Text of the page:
This allows the path to the route to be changed as frequently while the rest of the logic across middleware or views to remain the same.

    Generating URLs

    URLs are generated by passing the route name and, optionally, parameters.

    If you're using express:

    app.get('/about', 'about', function(req, res, next){ .. }
    app.get('/todo/:user/:list/:id', 'todo.user.list.id', function(req, res, next){ .. }
     
    // in the views:
    url('about') // '/about'
    url('todo.user.list.id', {user: 'foo', list: 93, id: 1337}) // '/todo/foo/93/1337'
    url('todo.user.list.id', {user: 'foo', list: 93}) // Throws error, missing parameters
     
    // anywhere else:
    app.namedRoutes.build('about') // '/about'
    app.namedRoutes.build('todo.user.list.id', {user: 'foo', list: 93, id: 1337}) // '/todo/foo/93/1337'
    app.namedRoutes.build('todo.user.list.id', {user: 'foo', list: 93}) // Throws error, missing parameters

    As a standalone:

    router.add('get', '/about', function(req, res, next) {...}, {name:'about'})
    router.add('get', '/todo/:user/:list/:id', function(req, res, next) {...}, {name:'todo.user.list.id'})
     
    router.build('about') // '/about'
    router.build('todo.user.list.id', {user: 'foo', list: 93, id: 1337}) // '/todo/foo/93/1337'
    router.build('todo.user.list.id', {user: 'foo', list: 93}) // Throws error, missing parameters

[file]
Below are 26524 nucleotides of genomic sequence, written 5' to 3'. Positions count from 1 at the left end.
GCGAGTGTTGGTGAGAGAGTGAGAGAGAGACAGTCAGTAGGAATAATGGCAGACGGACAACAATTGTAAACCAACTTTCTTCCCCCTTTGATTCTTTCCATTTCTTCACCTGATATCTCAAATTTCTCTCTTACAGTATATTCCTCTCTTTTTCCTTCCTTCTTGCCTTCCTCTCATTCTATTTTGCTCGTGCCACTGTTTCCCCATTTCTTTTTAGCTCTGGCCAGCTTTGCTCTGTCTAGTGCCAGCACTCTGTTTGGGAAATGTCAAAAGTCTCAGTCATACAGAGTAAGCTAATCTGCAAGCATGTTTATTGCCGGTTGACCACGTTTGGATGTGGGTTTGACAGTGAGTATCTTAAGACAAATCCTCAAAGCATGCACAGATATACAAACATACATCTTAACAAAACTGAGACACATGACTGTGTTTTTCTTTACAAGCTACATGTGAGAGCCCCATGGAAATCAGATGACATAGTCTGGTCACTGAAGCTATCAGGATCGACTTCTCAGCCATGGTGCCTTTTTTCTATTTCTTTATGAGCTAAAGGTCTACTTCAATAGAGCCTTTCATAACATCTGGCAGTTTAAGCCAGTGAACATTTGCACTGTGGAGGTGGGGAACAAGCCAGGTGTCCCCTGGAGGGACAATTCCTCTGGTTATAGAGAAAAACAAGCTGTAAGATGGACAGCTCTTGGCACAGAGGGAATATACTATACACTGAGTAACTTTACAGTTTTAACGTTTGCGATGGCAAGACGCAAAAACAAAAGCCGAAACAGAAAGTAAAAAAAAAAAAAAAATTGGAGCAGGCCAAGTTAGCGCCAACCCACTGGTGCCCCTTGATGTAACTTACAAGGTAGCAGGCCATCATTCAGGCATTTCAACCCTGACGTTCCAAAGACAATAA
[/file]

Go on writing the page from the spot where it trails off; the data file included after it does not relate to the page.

AJAX

    While forgetting to pass a parameter (or setting its value equal to undefined) will trigger an error, you can also pass null as a parameter value to signal that you would it to be intentionally left blank (including the associated '/' character). This can be helpful when hard-coding ajax urls into front-end javascript.

    app.get('/todo/:user/:list/:id', 'todo.user.list.id', function(req, res, next){ .. }
     
    // this will build simply '/todo/foo':
    url('todo.user.list.id', {user: 'foo', list: null, id: null});
     
    // useful for writing routes into ajax requests
    var getTodo = '!{url('todo.user.list.id', {user: 'foo', list: null, id: null})}';
    $http.get( getTodo + '/' + listID + '/' + id, function(){...})

    The above assumes you are working in an express view. If you are not, swap out url with app.namedRoutes.build if you are in express but outside the view and app.get with router.add and url with router.build if you using module standalone.

    Features exclusive to stand-alone mode

    Full support for optional parts of the URL

    You can define routes like this:

    router.add('get', '/admin/(user/(edit/:id/)(album/:albumId/):session/)test', 'admin', function(req, res, next){
        console.log(req.params);
    });

    Brackets define the limits of the optional parts. Here you have 3 optional parts. 2 of them nested in the other.

    If you don't pass all the parameters inside a optional part, the part will simply be removed from the generated URL.

    So in the views:

    url('admin', {id: 4, albumId:2, session: 'qwjdoqiwdasdj12asdiaji198a#asd'});
    // will generate: /admin/user/edit/4/album/2/qwjdoqiwdasdj12asdiaji198a/test
    url('admin', {id: 4, session: 'qwjdoqiwdasdj12asdiaji198a#asd'});